1. Bigelow, Barbara Ph.D.
  2. Arndt, Margarete D.B.A.

Article Content

While it is true that the external environment is critical regardless of what industry an organization operates in, the health care environment provides a plethora of challenges that are rarely found in other industries. The legal and regulatory environment, the competitive forces, the strength of large buying groups, the rate of technological change among others have had a major impact on the performance of health care organizations. Although these pressures have existed for decades, we still have much to learn about their impact. Two of the articles in this issue address related aspects of the relationship between health care organizations and their environment-the impact of perceived environmental changes and the enactment of the environment. As Johnson and Bunderson explain in their article on litigation and the Florida nursing home industry, this perspective is empowering.


First, in the paper by Christopher Johnson and J. Stuart Bunderson, the authors found that the nursing homes they studied not only responded to their environment but also created the environment in which they operated. Their interpretations led to organizational actions that elicited responses from the environment, thus changing it.


Second, Kamalesh Kumar, Ram Subramanian, and Karen Strandholm investigated the linkage between perceived environmental changes and strategic adaptations in hospitals. Two hospitals, facing the same environment, may perceive it very differently, and those perceptions will have an impact on the kinds of strategies they pursue.


These articles raise interesting questions about the relationship between the organization and its environment. For example, the health care industry has been defined as having strong institutional pressures. If that environment is in part enacted by the organizations operating in it and if the perceptions affect that enactment, it suggests that a considerable degree of agency is involved in the creation of the institutional pressures. We hope that the theoretical and practical implications of these articles are further developed.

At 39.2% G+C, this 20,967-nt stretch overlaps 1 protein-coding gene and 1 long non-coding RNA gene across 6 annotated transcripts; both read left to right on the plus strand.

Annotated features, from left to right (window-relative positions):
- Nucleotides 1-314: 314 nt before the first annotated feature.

We are also very pleased to present a FORUM on the adoption and diffusion of health care innovations. The FORUM is based on a symposium that was sponsored jointly by the Health Care Management and the Organizational Theory Divisions at the annual meeting of the Academy of Management in 2001. Each article, in its own way, focuses on evidence of the effectiveness or appropriateness of health care innovations-the nature of evidence, its role, and its legitimization. Andrew Van de Ven and Margarete Schomaker, in their commentary, pick up on this theme, concluding that scientific evidence is not sufficient to guide the adoption or diffusion of innovations in health care.


-Barbara Bigelow, Ph.D.




-Margarete Arndt, D.B.A.